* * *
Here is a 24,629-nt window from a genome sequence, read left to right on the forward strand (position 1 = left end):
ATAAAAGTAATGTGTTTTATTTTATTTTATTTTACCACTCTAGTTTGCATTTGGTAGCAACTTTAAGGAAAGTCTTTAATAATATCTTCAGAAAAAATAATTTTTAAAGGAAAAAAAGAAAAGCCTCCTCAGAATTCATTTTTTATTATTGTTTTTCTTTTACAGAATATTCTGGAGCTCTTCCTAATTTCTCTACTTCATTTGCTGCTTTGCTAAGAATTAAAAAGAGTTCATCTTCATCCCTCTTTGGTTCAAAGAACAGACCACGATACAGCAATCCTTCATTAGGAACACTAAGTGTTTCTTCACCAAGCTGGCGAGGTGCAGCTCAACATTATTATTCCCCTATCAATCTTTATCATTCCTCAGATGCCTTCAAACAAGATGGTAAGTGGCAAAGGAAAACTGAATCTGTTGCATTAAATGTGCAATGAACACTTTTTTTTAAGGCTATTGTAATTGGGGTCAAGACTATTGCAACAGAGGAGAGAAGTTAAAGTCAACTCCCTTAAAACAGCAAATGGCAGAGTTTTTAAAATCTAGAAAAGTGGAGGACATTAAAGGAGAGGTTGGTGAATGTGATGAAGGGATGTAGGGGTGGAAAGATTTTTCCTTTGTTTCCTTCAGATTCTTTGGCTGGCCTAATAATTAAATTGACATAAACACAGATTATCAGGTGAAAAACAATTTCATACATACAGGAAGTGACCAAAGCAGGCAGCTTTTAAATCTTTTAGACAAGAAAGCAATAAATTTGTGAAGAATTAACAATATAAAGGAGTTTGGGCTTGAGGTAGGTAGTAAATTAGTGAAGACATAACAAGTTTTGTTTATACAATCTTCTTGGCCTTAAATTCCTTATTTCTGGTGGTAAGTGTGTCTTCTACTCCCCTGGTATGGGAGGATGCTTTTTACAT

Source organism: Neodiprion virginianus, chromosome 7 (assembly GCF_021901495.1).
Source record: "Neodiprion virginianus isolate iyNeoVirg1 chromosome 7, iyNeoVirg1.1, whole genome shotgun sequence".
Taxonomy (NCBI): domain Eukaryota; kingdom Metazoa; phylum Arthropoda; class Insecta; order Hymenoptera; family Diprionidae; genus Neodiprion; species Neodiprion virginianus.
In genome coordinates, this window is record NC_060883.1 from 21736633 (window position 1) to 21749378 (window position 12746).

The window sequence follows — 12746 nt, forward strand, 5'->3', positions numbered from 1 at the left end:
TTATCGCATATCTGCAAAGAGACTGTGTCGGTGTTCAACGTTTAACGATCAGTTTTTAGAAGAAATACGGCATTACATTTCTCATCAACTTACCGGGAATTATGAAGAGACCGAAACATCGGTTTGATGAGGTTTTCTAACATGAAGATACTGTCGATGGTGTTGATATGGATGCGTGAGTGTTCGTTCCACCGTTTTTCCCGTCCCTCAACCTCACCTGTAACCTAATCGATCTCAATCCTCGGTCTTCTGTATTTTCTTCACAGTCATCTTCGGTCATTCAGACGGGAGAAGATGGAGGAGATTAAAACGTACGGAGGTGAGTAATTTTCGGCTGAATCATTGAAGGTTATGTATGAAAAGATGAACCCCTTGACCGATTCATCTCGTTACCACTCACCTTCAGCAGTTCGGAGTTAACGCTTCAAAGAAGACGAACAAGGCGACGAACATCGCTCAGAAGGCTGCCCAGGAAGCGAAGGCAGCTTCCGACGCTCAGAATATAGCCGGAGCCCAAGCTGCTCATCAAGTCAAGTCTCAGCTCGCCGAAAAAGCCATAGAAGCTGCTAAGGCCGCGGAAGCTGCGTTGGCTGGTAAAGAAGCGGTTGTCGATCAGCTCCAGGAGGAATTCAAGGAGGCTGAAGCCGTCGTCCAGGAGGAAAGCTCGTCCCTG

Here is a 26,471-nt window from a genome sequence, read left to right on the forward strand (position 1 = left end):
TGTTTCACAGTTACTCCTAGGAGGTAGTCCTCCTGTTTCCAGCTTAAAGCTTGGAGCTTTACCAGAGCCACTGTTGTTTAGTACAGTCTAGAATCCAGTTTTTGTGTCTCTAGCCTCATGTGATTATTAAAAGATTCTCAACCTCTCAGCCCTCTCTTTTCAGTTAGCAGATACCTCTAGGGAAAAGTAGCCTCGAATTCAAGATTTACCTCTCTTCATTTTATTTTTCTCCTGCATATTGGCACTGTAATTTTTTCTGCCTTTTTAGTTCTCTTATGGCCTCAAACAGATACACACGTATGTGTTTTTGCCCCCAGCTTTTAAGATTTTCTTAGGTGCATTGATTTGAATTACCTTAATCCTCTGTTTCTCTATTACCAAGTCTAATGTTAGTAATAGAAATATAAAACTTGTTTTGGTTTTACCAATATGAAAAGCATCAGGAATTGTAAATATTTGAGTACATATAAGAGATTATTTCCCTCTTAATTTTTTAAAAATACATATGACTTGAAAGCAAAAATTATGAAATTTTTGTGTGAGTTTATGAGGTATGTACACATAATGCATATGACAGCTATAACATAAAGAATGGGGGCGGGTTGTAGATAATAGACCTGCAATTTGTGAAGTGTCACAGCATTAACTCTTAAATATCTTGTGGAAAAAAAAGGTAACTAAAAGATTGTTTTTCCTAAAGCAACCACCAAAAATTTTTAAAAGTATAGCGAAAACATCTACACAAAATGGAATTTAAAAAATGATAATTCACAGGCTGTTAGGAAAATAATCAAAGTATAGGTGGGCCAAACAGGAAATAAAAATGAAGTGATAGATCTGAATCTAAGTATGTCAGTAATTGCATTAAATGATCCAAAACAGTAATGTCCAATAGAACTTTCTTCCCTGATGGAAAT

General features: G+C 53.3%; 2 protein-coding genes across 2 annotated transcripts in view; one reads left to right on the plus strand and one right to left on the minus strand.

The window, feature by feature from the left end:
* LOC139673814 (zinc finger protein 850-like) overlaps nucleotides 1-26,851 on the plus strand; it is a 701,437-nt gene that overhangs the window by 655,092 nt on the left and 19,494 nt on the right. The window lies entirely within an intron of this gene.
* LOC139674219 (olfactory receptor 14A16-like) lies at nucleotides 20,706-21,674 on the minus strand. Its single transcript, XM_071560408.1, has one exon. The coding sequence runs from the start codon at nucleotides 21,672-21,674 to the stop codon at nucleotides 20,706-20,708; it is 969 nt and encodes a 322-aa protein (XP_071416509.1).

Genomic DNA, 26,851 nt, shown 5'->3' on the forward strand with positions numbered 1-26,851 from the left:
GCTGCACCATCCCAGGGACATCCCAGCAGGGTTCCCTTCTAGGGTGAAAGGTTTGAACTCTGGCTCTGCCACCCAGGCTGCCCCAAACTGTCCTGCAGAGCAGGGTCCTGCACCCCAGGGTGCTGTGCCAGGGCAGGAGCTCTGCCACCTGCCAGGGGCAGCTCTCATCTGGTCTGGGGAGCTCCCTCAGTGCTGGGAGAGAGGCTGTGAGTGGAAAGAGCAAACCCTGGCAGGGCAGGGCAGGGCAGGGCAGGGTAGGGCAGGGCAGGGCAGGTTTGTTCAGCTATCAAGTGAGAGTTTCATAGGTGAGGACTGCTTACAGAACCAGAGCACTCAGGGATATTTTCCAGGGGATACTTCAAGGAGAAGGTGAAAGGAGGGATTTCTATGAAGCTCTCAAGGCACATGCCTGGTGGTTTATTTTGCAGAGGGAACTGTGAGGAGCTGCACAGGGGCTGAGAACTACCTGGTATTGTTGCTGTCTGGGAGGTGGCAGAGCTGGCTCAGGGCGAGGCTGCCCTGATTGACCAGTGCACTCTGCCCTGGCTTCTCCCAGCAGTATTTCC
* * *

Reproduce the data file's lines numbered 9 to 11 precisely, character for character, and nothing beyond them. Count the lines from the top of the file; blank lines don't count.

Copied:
Here is a 26,471-nt window from a genome sequence, read left to right on the forward strand (position 1 = left end):
TGTTTCACAGTTACTCCTAGGAGGTAGTCCTCCTGTTTCCAGCTTAAAGCTTGGAGCTTTACCAGAGCCACTGTTGTTTAGTACAGTCTAGAATCCAGTTTTTGTGTCTCTAGCCTCATGTGATTATTAAAAGATTCTCAACCTCTCAGCCCTCTCTTTTCAGTTAGCAGATACCTCTAGGGAAAAGTAGCCTCGAATTCAAGATTTACCTCTCTTCATTTTATTTTTCTCCTGCATATTGGCACTGTAATTTTTTCTGCCTTTTTAGTTCTCTTATGGCCTCAAACAGATACACACGTATGTGTTTTTGCCCCCAGCTTTTAAGATTTTCTTAGGTGCATTGATTTGAATTACCTTAATCCTCTGTTTCTCTATTACCAAGTCTAATGTTAGTAATAGAAATATAAAACTTGTTTTGGTTTTACCAATATGAAAAGCATCAGGAATTGTAAATATTTGAGTACATATAAGAGATTATTTCCCTCTTAATTTTTTAAAAATACATATGACTTGAAAGCAAAAATTATGAAATTTTTGTGTGAGTTTATGAGGTATGTACACATAATGCATATGACAGCTATAACATAAAGAATGGGGGCGGGTTGTAGATAATAGACCTGCAATTTGTGAAGTGTCACAGCATTAACTCTTAAATATCTTGTGGAAAAAAAAGGTAACTAAAAGATTGTTTTTCCTAAAGCAACCACCAAAAATTTTTAAAAGTATAGCGAAAACATCTACACAAAATGGAATTTAAAAAATGATAATTCACAGGCTGTTAGGAAAATAATCAAAGTATAGGTGGGCCAAACAGGAAATAAAAATGAAGTGATAGATCTGAATCTAAGTATGTCAGTAATTGCATTAAATGATCCAAAACAGTAATGTCCAATAGAACTTTCTTCCCTGATGGAAAT

General features: G+C 53.3%; 2 protein-coding genes across 2 annotated transcripts in view; one reads left to right on the plus strand and one right to left on the minus strand.